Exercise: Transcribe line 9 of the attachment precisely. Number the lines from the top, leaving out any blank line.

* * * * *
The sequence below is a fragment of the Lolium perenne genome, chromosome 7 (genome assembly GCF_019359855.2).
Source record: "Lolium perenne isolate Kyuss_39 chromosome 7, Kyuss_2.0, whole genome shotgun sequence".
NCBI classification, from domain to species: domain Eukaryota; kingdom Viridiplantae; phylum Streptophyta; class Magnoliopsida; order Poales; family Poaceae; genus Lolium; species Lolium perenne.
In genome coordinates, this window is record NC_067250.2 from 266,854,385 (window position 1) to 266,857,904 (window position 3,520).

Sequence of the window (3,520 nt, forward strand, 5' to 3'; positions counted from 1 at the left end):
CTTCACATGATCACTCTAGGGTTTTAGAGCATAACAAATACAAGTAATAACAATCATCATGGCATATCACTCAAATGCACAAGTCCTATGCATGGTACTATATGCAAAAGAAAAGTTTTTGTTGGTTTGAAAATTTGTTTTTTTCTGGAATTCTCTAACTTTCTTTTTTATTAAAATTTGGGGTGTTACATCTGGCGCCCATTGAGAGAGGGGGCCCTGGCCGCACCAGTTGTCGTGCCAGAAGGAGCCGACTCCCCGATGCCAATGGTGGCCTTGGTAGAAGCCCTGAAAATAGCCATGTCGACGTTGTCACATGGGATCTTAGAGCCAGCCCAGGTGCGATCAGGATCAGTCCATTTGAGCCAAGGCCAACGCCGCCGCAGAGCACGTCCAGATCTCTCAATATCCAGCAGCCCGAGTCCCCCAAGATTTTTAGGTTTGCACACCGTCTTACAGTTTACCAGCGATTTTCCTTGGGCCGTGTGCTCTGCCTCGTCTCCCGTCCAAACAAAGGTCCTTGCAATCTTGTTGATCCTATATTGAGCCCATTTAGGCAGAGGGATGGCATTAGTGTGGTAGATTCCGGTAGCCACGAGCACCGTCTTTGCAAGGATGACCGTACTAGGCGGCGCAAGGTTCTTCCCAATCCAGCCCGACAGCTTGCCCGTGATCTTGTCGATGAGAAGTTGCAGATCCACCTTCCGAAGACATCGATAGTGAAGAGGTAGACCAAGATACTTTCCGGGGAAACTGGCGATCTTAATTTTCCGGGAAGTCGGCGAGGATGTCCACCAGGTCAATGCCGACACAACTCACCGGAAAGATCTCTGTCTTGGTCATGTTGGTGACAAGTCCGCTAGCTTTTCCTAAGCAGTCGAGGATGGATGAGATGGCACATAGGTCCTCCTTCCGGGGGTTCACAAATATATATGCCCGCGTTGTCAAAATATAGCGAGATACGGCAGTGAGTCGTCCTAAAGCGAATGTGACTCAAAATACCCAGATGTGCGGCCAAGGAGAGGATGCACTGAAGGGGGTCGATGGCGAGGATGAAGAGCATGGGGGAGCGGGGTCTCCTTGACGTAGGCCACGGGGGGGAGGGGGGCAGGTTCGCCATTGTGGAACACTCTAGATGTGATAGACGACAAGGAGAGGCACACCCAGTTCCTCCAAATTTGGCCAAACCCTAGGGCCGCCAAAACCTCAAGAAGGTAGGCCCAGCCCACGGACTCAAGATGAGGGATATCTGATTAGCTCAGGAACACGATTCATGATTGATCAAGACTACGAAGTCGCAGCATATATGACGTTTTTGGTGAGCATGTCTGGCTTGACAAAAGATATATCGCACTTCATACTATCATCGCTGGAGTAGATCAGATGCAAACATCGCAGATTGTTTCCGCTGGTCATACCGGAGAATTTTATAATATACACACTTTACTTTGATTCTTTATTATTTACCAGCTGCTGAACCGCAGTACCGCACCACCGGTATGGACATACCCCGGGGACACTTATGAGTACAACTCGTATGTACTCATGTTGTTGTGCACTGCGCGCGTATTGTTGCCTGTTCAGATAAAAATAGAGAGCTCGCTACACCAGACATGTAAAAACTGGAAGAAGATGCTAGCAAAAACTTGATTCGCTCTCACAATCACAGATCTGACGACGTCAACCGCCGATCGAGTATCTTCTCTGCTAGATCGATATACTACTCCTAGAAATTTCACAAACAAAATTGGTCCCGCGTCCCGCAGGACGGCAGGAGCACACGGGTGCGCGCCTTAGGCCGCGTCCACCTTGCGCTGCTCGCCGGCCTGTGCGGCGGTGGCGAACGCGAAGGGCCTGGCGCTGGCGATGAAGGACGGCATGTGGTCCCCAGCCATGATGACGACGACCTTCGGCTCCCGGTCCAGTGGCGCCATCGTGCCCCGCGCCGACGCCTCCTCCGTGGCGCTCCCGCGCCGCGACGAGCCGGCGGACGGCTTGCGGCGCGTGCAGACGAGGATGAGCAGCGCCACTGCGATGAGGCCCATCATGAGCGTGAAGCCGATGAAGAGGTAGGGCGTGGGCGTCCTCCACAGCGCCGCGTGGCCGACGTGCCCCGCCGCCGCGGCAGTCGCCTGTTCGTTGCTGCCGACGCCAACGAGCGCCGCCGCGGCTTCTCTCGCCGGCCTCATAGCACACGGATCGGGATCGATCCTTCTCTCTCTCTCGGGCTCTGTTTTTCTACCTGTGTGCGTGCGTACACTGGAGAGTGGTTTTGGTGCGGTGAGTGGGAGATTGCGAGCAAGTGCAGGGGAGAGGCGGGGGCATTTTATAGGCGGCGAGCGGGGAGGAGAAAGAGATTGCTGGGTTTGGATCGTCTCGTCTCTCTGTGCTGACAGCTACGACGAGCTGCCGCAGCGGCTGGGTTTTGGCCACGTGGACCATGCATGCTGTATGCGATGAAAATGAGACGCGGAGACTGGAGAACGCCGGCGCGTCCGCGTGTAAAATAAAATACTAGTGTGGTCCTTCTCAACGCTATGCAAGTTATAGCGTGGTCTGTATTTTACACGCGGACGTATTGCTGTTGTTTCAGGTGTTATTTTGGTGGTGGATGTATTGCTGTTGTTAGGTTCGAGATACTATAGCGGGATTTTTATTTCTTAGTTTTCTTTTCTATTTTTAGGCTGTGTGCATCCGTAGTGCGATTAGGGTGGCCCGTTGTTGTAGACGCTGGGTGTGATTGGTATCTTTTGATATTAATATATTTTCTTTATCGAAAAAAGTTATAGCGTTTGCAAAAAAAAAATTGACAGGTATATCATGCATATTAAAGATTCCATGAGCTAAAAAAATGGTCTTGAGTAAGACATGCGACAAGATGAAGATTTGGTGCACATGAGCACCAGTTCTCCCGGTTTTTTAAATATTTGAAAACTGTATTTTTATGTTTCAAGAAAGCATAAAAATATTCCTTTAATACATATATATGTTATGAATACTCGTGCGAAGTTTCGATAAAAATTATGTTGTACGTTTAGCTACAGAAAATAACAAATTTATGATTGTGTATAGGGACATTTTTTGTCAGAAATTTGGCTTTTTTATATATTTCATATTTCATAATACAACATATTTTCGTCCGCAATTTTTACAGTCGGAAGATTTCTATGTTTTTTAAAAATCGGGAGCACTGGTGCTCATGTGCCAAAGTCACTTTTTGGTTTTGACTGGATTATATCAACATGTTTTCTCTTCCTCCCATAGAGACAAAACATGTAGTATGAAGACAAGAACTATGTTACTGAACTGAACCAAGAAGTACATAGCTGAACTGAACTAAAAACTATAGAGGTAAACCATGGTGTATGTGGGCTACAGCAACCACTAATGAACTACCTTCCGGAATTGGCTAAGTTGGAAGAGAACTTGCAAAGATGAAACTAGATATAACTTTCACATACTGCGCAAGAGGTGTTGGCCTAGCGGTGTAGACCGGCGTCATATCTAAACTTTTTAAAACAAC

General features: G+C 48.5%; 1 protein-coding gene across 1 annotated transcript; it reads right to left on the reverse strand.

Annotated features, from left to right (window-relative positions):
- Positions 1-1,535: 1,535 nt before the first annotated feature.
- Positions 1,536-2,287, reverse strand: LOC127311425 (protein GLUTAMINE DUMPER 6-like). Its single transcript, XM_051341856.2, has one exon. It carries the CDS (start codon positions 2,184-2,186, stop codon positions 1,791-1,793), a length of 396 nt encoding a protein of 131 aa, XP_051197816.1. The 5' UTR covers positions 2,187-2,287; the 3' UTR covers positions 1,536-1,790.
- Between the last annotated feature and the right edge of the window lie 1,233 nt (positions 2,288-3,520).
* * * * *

- Positions 1-1,535: 1,535 nt before the first annotated feature.